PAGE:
I am marking exams at the Ballymaloe Cookery School this morning. The students are doing their end of term practical cooking exams. The tone is hushed and the atmosphere concentrated. The kitchens are busy but quiet. Just the sound of cooking. This is a cooking school, it is exam day and the students are cooking on their own. The sounds coming from the kitchen are slightly different to those from a restaurant kitchen. In the restaurant kitchen, every day is exam day.
I love a quiet kitchen, no unnecessary chatter, no raised voices, no abusive language. The gentle sounds of herbs being chopped, steel on wood, egg whites being whisked, metal on metal, meat and fish gently grilling, fat on heat and so on, it is all music to my ears.
There is a particular type of silence that descends on a well-organised kitchen. It is full of noiseless little messages. The unspoken nod, in the direction of a saucepan that is about to boil over, the eye-catching glance from one cook to the other whose butter is about to burn, the raised eyebrow towards a sink that might overflow. This quietness is only possible in a kitchen where everyone works as a team. Everyone cares about the food that the others are cooking. The aim is the same for all, great food for the guests in the dining room. All members of the team have a vested interest. In a busy and successful kitchen, no man is an island.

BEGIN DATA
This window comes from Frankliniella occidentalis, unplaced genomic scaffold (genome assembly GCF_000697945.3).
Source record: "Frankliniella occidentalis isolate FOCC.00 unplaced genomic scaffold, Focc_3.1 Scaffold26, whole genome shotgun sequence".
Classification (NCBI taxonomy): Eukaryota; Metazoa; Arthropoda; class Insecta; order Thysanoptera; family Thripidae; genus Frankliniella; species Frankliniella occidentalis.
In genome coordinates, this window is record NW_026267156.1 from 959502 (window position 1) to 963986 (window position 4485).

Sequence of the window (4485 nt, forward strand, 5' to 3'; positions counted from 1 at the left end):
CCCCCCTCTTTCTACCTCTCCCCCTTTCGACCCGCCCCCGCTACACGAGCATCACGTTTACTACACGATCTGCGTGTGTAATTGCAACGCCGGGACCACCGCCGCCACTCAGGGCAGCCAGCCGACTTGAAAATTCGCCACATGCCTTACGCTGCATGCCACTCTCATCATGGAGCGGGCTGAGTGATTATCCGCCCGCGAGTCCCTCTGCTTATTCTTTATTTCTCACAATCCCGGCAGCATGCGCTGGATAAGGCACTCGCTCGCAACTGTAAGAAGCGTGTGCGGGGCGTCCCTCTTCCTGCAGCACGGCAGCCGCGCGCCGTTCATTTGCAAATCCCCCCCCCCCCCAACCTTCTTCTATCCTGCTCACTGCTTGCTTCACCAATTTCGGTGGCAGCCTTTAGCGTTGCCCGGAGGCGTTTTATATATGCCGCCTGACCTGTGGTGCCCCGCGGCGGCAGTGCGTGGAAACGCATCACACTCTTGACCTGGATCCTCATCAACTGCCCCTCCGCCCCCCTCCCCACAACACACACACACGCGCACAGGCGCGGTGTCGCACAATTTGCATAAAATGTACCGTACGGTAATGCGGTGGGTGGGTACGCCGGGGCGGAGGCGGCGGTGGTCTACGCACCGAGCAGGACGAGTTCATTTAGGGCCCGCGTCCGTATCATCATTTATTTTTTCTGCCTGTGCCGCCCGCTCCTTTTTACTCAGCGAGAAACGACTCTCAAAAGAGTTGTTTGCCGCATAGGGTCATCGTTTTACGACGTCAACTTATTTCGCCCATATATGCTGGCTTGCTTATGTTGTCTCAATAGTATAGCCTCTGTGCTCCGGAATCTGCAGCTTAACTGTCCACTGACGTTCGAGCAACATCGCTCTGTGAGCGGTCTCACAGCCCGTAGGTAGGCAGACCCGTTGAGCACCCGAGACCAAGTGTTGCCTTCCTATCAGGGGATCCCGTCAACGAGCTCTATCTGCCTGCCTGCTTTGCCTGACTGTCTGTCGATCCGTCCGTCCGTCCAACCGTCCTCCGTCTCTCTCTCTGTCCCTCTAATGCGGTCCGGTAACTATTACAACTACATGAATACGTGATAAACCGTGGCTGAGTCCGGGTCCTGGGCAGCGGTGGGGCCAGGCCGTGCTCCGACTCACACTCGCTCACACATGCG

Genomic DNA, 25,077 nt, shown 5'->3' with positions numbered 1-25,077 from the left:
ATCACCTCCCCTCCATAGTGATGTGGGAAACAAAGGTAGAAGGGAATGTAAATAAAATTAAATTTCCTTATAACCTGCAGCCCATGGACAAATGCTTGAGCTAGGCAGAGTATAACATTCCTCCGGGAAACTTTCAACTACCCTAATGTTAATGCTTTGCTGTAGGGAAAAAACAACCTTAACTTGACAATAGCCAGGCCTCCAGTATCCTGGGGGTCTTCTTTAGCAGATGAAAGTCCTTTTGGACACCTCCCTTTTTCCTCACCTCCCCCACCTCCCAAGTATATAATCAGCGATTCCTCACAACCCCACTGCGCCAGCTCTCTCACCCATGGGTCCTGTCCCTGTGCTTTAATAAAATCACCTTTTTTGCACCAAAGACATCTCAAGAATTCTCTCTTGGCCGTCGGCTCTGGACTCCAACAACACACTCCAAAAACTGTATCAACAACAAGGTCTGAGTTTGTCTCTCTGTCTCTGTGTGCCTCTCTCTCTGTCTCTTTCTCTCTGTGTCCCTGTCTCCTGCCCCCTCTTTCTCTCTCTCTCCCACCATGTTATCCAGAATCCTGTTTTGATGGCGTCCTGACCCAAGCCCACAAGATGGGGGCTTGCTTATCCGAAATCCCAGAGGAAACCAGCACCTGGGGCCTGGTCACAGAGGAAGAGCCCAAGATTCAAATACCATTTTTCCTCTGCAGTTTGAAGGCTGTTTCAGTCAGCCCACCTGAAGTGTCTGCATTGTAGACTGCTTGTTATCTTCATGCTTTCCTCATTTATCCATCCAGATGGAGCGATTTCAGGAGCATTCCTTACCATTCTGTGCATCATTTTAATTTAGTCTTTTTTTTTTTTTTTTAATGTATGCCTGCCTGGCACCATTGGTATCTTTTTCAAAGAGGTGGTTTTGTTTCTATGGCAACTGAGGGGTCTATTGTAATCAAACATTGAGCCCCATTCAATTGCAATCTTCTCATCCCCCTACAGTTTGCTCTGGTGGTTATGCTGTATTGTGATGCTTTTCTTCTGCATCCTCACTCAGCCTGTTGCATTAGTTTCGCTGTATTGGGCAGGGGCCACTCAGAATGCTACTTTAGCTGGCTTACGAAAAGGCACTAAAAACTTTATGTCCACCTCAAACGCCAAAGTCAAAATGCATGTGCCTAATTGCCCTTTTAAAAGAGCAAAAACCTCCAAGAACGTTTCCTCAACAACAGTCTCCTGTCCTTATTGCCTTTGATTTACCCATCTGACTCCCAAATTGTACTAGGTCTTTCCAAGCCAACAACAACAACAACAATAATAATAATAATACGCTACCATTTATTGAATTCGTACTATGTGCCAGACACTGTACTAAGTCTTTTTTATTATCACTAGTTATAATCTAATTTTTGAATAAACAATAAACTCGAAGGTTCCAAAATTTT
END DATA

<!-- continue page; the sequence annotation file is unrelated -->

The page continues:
Of course there is chat and communication, but it is gentle and the gossip, the jokes and raucous fun are reserved for tea breaks or mealtime. That chat and fun is essential, because the pressure is there all of the time. Better to let off steam and have a laugh over a cup of tea than over the hot stove.
There are different types of kitchen silence or quietness. The quietness of a calm and organised service which of course can't be a voiceless, but comes with a soft hum like that of a fine barge cutting through the still water of a canal. The quietness that the execution of certain dishes demands. Try chatting while you score the puff pastry on a gateau pithiviers with its distinctive curved markings. You will most likely end up with an abstract pattern rather than the desired cartwheel effect.
There is the breathless silence necessary for other dishes, like delicately folding whisked egg whites into a soufflé or dressing a salad of tender leaves. Then there is the silent pounding and pumping of blood on temples as the soufflé or pithiviers leaves the oven. Pressure, glorious noiseless pressure. I love it. If I sound miserable and anti-social, well I am not. I love kitchens and have found some of my happiest moments in them, a true feeling of a sense of purpose, a team thrill, a confidence boosting communal effort where I have watched the timid grow confident, the shy grow gregarious, the directionless grow focused.
The deafening silence coming from the kitchens here this morning is a glorious symphony and good luck to all.
Some of the delicious results,